Many years ago I wrote that “A well laid out track should produce a set of winning box percentages where no one box delivers less than 10% of all winners and where box 6 is the worst of the lot. If that does not apply, look for some peculiarity in track design which might be causing the problem”.
That principle still holds true today. In fact, you could enlarge on it. Three guidelines will quickly identify odd ones out:
1. Box 1 should be at or below 18%.
2. Box 6 (the worst) should not be less than 10%.
3. Box 8 should be around 12%.
All those rules hold good for one country – New Zealand – but not for the USA and not for Australia, where outcomes are erratic.
A survey of the seven main NZ tracks, using long term data, confirms that winners are more evenly spread with perhaps just one exception at Forbury in Otago, where 1 and 8 do better than expected over its 545m distance (which is worth checking).
Considering box 1, six of the nine sample tracks we looked at in Australia produce well over 18% of winners – Albion Park (20.1), Launceston (20.7), Sandown (18.4), Meadows (19.4), Wentworth Park (19.3), and Cannington (18.8). Most of those also had either many more or many fewer winners from box 8 than the expected average. In four of the nine, the worst box was not 6 but either 5 or 7. In total, that’s a disease.
Our underlying principles do not just apply in Australia and New Zealand. 10 year figures for English tracks, where only six runners take part, show the same thing. Here is an 8,000 race sample taken from a U.K. publication (Win at Greyhound Racing, Oldcastle Books, 1977):
Certainly, the English track managers seed dogs according to their railing ability. Even so, the wins are nicely spread, indicating a low interference level, and the saucer-shaped set of figures conforms to the basic principles of good design. Irish data is probably similar but their authority does not publish any figures.
So what’s wrong with Australia?
The first clue is obvious – cutaway first turns (the turn within the turn) at Wentworth Park, Bulli, The Meadows, Launceston and Cannington always do two things; they give the inside dog an additional advantage, one that it does not really need; and some dogs cannot handle the more complex turn, thereby causing interference as they move off.
The next clue is that some turns bring dogs together, rather than keeping them apart. That causes an unholy mess: The Meadows and Albion Park seem to be the worst there. Allied to that is the Sandown experience, which does all sorts of funny things, such as causing dogs to bump on the way to the turn and then prompting some inside dogs to dance to the right when they get there.
Horsham and Angle Park are better than most, although some mixing is present on the turn. Both have relatively low but still dominant box 1 figures.
Flat first turns at Richmond and Ipswich cause no end of trouble while Dapto’s boxes are jammed in against the line of the running rail. All generate interference.
In other cases, notably Bulli, a flat home turn throws dogs off and significantly changes the running order.
Generally, Australian track designs display a suck-it-and-see syndrome. In other words, the designs have no backing in engineering or any other discipline. They have just happened.
The foundation of New Zealand track designs is unknown, although their relative young age suggests that they may have learnt from experience elsewhere. Observations suggest turn banking is kinder than in Australia while the big swinger is the use of the follow-on-lure system which appears to offer dogs a wider and higher view.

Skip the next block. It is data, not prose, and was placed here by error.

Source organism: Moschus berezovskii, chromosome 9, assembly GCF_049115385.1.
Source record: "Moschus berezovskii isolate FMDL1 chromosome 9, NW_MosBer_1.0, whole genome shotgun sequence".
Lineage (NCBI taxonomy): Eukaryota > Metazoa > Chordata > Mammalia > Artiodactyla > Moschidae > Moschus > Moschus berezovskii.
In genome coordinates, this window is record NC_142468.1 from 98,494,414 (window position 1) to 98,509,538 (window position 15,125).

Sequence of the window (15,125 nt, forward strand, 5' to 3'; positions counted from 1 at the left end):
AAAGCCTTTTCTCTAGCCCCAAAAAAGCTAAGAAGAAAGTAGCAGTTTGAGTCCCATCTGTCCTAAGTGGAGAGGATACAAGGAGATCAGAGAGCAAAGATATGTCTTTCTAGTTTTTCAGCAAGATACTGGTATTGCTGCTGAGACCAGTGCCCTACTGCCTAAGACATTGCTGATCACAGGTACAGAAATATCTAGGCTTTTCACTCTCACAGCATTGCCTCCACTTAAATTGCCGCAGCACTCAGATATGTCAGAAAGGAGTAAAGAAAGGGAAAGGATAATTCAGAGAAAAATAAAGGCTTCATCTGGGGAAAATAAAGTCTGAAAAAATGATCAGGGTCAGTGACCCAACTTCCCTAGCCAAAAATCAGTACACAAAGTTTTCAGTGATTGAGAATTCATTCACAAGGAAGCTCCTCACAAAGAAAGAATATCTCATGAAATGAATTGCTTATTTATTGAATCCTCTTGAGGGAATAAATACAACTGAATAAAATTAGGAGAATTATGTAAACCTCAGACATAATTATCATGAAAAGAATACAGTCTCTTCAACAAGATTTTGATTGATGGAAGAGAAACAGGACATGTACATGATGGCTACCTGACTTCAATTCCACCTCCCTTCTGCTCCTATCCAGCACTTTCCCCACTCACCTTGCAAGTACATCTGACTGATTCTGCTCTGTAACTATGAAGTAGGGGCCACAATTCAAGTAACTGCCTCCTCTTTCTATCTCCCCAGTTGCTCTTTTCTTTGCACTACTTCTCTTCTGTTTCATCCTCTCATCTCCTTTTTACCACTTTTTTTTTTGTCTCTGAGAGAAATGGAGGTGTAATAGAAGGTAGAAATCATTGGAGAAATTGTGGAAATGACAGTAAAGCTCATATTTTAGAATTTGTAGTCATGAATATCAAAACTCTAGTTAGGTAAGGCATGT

Indeed, lengthy FOL trials in Brisbane and Adelaide produced lower levels of failing to chase convictions and lower injury rates as well. That outcome is consistent with obtaining a good sight of the lure and also with keeping dogs further apart. It is more than a shame that such experience has been wasted.
So, are winning boxes the answer to good track designs? No, not by themselves, but they are the prime evidence that tells you to look further. They are the red flags.
The trick is to find a solution that meshes the desires of a random and changing mix of dogs with a man-made collection of steel, loam and fluff. That’s not a simple task. To do it well demands some thousands of hours of study. However, we do have some basic principles to work with.
1. Never put boxes on a bend.
2. Make turns simple, even and well banked.
3. Switch to the follow-on-lure. There is nothing to lose.
4. Don’t guess – get the evidence first.
5. And listen to the dogs – they know best.
The above comments all refer to performances over the track’s main distance, where a good run to the first turn is available. Winning boxes for other distances will be more erratic as they are located on or near a turn.
Good data on winning boxes is not as easy to find as it should be. A major problem is that Victoria and Queensland some time ago shifted from long term data to providing it only for the previous 12 months. That means the majority of trips offer too few samples to justify statistical accuracy. A minimum of 400 is needed, but preferably 1,000 or more. In any case, current data for Queensland disappeared when it switched over to the NSW Ozchase system. The same thing happened when Tasmanian data was inserted.
In terms of racing information generally, the switch to the Ozchase system has put the industry back by 20 years.
The only reliable box information comes from National Tab form although even there the odd trip is doubtful as it does always not re-start data collection when the track undergoes a physical change but continues to use the same distance. Such changes always produce different winning box numbers. One example of that is the Maitland 400m trip.